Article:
If I move overseas, must I shut my mouth?
Thursday, April 7, 2011
It seems there is a prevailing opinion that once you have emigrated, you lose your right to read the news in South Africa. And God forbid you dare comment, which has become a popular feature of most news websites. Should you do so, you are frequently met with hostility, ridicule, threats and insults which range from the hilarious to the downright disturbing.
Now, why does one leave a country? Is it because you’re a coward? Is it because it is easy? Is it because it is financially advantageous? Who knows?
Leaving, for me, was one of the most difficult things I have ever had to do. And I say “had to do”, because I have this very well honed sense of self-preservation. I no longer felt safe in SA. I didn’t like living in a prison called home. The hijackings of cyclists really put me off. Erratic bills from the Joburg City Council and zero recourse (I had to pay R32 000 for a “clearance certificate” on selling the house, promised a refund, nothing six months on), we’ve been victims of crime too many times, crumbling roads, deteriorating water quality (we used to wakeboard on the Vaal river – no more), absurd police force, even more outrageous and absurd “government”. You know all the reasons; having experienced them in person, and increasingly understanding that there was a gaping chasm in my personal moral and ethical makeup and that of South African society, it was clear that getting out was the only option.
Why is it hard? Emigrating is very disruptive. More than that, it is a mountain of admin and paperwork. And it is expensive. It requires commitment, perseverance and nerves of steel. And lots of money.
Once you arrive on the other side, you want to look forward and get on with it. However, if you are someone who likes being informed, plugging in takes time. The political landscape is murky, the issues are almost trivial compared to what we have become accustomed to in SA, the personalities are unknown. And, frankly, the news here lacks entertainment value - it is comparatively boring.
Add to that the fact that no matter who you are, you will have plenty of friends and family in South Africa. If you are like me, you feel strongly about why you had to leave (you’d have to – see the paragraph about why it is hard). When I feel strongly about something, I tend to want to proselytise others into my way of thinking. To me, getting out was a matter of life and death.
So if I think it is in your interests to look at emigration because it might improve your chances of living to be an old coffin dodger, believe me I will try and convince you to do it.
Then there is the issue of confirming to oneself that the right decision has been made (who wouldn’t want to, right?) Well, that’s not difficult, now is it? Look at top stories in SA news right now: TheTimes, News24, Moneyweb, City Press. You get the idea – hell, of course you do, you live there.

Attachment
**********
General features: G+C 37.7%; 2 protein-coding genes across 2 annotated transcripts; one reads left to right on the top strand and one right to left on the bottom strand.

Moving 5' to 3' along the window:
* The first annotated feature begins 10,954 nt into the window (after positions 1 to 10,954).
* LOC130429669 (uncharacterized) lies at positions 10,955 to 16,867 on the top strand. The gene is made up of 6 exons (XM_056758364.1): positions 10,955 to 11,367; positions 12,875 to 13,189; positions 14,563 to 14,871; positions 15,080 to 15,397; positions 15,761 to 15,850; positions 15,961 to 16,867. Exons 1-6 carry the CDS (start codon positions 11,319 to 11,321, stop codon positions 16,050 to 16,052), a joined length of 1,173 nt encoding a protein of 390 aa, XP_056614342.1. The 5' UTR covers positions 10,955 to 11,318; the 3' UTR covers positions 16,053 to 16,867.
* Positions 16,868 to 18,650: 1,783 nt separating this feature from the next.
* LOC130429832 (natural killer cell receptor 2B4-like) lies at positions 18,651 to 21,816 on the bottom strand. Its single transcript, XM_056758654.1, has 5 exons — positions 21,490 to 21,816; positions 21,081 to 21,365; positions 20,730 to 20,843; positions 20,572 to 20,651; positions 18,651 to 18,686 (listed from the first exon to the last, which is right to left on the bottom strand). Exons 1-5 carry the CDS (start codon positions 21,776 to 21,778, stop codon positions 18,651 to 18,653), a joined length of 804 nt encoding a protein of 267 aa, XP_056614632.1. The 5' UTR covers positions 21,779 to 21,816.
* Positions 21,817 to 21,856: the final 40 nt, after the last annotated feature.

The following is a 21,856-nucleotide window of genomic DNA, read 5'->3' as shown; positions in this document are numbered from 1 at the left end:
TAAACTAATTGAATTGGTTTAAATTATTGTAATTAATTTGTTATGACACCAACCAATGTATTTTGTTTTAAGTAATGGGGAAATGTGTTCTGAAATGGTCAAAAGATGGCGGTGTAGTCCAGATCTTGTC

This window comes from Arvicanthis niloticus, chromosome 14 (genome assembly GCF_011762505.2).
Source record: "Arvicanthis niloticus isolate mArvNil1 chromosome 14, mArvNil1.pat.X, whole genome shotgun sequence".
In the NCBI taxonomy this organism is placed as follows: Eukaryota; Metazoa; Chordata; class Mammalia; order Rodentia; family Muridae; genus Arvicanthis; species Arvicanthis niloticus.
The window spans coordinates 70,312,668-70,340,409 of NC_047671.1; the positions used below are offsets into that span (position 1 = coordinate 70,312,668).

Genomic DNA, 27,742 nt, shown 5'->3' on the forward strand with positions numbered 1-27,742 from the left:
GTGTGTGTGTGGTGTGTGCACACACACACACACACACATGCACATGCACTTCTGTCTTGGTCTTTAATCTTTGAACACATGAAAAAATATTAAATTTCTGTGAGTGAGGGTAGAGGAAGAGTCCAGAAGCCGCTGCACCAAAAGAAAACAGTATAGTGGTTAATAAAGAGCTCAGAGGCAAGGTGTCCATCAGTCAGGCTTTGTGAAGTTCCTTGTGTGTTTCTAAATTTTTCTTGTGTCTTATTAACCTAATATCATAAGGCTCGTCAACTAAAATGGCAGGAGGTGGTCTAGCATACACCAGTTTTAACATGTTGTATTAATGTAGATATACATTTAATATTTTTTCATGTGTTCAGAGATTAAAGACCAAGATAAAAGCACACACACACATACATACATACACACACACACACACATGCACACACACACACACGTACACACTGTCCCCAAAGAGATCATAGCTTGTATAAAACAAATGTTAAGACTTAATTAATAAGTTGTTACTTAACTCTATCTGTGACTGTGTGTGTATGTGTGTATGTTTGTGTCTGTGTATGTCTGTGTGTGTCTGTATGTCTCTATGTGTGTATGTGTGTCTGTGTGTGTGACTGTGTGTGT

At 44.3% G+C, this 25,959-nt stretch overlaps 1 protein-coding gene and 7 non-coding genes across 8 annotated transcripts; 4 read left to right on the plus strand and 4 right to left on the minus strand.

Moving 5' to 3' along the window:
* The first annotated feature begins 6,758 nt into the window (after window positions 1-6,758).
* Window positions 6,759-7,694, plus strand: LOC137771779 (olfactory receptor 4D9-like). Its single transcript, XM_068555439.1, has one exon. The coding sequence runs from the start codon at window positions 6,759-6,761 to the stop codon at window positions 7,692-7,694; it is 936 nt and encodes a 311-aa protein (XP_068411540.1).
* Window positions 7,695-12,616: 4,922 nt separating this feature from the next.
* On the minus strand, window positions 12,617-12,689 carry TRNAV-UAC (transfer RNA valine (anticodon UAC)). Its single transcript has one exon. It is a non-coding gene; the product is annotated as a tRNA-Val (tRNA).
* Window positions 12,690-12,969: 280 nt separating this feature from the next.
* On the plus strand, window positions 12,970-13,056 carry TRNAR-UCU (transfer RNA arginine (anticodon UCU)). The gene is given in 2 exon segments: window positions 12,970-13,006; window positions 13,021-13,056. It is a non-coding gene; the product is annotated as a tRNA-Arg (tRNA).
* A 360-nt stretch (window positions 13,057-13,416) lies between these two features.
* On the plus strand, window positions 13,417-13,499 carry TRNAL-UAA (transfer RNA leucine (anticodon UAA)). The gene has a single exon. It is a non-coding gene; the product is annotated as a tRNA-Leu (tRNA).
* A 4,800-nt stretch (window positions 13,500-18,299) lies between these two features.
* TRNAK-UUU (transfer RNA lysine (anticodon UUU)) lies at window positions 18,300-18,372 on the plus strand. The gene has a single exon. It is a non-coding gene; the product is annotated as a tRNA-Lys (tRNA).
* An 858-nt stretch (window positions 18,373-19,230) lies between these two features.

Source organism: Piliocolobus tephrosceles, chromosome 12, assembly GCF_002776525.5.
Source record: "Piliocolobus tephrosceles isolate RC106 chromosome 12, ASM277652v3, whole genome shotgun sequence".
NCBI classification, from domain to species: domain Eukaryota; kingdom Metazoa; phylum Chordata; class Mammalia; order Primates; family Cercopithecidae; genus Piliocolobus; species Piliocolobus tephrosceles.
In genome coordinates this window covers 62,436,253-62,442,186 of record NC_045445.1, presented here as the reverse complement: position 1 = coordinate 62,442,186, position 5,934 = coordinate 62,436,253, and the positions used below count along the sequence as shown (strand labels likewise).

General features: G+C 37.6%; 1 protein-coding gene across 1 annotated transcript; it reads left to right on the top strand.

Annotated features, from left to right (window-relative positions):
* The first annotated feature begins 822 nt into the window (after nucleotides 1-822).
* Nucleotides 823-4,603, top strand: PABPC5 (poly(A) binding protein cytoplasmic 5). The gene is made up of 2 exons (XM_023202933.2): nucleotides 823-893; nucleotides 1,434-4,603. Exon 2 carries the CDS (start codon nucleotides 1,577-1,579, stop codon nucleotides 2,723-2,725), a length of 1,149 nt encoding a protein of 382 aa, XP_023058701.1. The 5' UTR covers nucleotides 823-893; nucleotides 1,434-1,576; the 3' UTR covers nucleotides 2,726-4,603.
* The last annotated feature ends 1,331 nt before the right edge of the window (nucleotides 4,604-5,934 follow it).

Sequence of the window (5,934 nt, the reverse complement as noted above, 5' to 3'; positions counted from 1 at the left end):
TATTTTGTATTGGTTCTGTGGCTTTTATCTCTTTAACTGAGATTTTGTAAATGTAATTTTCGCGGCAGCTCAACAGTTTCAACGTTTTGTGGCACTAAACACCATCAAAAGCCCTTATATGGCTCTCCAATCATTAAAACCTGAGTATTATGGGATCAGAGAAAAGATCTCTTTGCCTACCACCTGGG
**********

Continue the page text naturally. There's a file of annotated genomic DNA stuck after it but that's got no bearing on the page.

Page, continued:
And this is before we start digging into the shenanigans of government, you know, Bheki and the lease, Jacob and the 783 charges, Schabir and the “terminal illness”, Nomvula and her now deceased son, Shiceka and the fake degree, Motshekga and whatever the hell she is doing with education, Kgalema and the dodgy deals, the Guptas, Radovan Krejcir, Lolly Jackson, Joey Mabasa, and on and on it goes.
And yes, it is a psychological reality that individuals will seek out information which confirms their world view (and their drastic decisions). It is comforting. There, I admit it.
People, what you are accepting IS NOT NORMAL. It is NOT ACCEPTABLE. None of it. But it becomes the norm and acceptable in SA. You are a part of that society which permits it, like it or not. I am no longer, because I found myself incompatible with that society. Are you compatible with it? Do you like what you are becoming as a consequence of being a member of that society?
Anyway. What are your thoughts? Now that I have left, is reading and commenting on SA news verboten? Should we prevent people from commenting on, say, USA news if they aren’t resident? Should I not share with the world, in this age of social media, the things that I find here which I find strange and wondrous? (You know, like getting your phone line connected in less than two hours, electricity connected in a two minute visit to the power company, having no fence or burglar bars around my house, and, yes, having to do my own dishes and mow the lawn.)
Or should I refrain from comparing, shut the hell up, and let the South Africans I love carry on thinking that they have it the best in the world.
Go on then. Over to you.